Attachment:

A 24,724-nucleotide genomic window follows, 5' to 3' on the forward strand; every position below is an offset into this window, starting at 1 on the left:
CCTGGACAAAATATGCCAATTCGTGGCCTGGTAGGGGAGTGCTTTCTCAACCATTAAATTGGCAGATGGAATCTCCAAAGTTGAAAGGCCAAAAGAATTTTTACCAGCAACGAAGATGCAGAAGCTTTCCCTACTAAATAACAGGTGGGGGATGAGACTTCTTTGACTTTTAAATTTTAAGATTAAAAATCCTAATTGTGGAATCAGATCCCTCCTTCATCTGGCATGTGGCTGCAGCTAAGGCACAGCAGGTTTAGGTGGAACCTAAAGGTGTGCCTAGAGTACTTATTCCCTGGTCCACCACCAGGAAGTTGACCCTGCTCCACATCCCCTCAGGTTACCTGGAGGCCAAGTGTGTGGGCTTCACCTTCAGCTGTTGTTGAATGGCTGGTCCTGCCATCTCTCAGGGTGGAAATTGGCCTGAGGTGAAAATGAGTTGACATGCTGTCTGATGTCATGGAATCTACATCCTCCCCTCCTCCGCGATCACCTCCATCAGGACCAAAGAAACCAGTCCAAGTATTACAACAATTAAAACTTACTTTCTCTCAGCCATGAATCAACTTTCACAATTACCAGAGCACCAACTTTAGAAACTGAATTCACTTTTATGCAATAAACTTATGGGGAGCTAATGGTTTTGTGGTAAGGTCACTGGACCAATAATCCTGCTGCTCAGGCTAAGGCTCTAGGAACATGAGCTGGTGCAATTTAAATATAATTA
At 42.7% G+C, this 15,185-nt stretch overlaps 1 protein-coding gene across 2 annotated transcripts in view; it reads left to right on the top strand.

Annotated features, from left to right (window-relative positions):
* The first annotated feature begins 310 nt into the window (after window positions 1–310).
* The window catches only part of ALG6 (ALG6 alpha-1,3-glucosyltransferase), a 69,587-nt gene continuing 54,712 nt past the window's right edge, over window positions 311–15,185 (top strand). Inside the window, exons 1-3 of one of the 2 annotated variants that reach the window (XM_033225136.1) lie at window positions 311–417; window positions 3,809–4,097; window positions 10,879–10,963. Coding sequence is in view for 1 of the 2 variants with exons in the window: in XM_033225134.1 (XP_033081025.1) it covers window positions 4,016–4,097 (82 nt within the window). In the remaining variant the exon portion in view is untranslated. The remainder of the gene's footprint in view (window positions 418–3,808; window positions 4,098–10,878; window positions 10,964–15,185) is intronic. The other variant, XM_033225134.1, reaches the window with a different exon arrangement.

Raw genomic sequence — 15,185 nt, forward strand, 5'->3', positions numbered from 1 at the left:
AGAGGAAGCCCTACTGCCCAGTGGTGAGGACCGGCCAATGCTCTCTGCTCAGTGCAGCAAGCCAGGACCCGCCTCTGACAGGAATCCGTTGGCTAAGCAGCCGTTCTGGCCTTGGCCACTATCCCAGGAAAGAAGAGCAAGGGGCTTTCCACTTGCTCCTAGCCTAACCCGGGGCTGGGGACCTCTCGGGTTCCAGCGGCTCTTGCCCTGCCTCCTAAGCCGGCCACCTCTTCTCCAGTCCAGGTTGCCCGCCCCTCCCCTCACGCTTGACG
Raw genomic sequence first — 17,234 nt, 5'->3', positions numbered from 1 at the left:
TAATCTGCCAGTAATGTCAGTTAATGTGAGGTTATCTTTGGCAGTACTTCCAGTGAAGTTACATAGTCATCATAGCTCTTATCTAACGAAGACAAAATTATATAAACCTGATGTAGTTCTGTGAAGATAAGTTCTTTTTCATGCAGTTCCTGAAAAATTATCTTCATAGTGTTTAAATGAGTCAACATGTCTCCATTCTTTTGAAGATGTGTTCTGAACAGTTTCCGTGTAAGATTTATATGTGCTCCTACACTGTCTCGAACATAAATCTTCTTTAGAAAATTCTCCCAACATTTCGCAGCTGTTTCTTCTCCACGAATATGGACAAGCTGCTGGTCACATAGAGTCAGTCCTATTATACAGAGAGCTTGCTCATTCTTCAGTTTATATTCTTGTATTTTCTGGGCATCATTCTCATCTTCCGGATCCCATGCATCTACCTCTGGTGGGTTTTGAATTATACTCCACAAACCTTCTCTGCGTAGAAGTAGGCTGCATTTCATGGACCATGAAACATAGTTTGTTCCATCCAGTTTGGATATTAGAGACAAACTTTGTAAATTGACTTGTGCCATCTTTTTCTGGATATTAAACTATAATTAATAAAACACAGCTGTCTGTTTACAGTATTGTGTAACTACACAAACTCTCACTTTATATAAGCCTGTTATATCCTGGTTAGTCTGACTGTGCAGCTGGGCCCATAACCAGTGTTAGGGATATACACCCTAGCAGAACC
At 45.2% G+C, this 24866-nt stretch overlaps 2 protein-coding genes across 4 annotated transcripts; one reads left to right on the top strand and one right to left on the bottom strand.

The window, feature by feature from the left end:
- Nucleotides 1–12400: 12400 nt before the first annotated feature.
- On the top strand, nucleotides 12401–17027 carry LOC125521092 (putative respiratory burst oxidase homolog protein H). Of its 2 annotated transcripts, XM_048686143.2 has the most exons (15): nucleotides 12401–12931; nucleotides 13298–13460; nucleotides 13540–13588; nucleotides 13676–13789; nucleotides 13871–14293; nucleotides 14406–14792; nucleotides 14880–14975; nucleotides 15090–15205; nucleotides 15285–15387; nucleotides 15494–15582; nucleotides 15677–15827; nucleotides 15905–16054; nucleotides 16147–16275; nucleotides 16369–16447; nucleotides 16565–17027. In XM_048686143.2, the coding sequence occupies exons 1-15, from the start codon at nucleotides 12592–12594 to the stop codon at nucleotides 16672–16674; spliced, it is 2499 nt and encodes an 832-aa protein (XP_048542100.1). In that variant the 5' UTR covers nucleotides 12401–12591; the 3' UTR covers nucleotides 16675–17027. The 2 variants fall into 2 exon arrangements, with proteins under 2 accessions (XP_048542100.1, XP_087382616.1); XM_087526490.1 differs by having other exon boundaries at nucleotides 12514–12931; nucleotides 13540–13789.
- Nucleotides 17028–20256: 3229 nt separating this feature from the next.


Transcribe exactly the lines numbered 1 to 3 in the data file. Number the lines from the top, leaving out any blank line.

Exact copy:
A 24,724-nucleotide genomic window follows, 5' to 3' on the forward strand; every position below is an offset into this window, starting at 1 on the left:
CCTGGACAAAATATGCCAATTCGTGGCCTGGTAGGGGAGTGCTTTCTCAACCATTAAATTGGCAGATGGAATCTCCAAAGTTGAAAGGCCAAAAGAATTTTTACCAGCAACGAAGATGCAGAAGCTTTCCCTACTAAATAACAGGTGGGGGATGAGACTTCTTTGACTTTTAAATTTTAAGATTAAAAATCCTAATTGTGGAATCAGATCCCTCCTTCATCTGGCATGTGGCTGCAGCTAAGGCACAGCAGGTTTAGGTGGAACCTAAAGGTGTGCCTAGAGTACTTATTCCCTGGTCCACCACCAGGAAGTTGACCCTGCTCCACATCCCCTCAGGTTACCTGGAGGCCAAGTGTGTGGGCTTCACCTTCAGCTGTTGTTGAATGGCTGGTCCTGCCATCTCTCAGGGTGGAAATTGGCCTGAGGTGAAAATGAGTTGACATGCTGTCTGATGTCATGGAATCTACATCCTCCCCTCCTCCGCGATCACCTCCATCAGGACCAAAGAAACCAGTCCAAGTATTACAACAATTAAAACTTACTTTCTCTCAGCCATGAATCAACTTTCACAATTACCAGAGCACCAACTTTAGAAACTGAATTCACTTTTATGCAATAAACTTATGGGGAGCTAATGGTTTTGTGGTAAGGTCACTGGACCAATAATCCTGCTGCTCAGGCTAAGGCTCTAGGAACATGAGCTGGTGCAATTTAAATATAATTA
At 42.7% G+C, this 15,185-nt stretch overlaps 1 protein-coding gene across 2 annotated transcripts in view; it reads left to right on the top strand.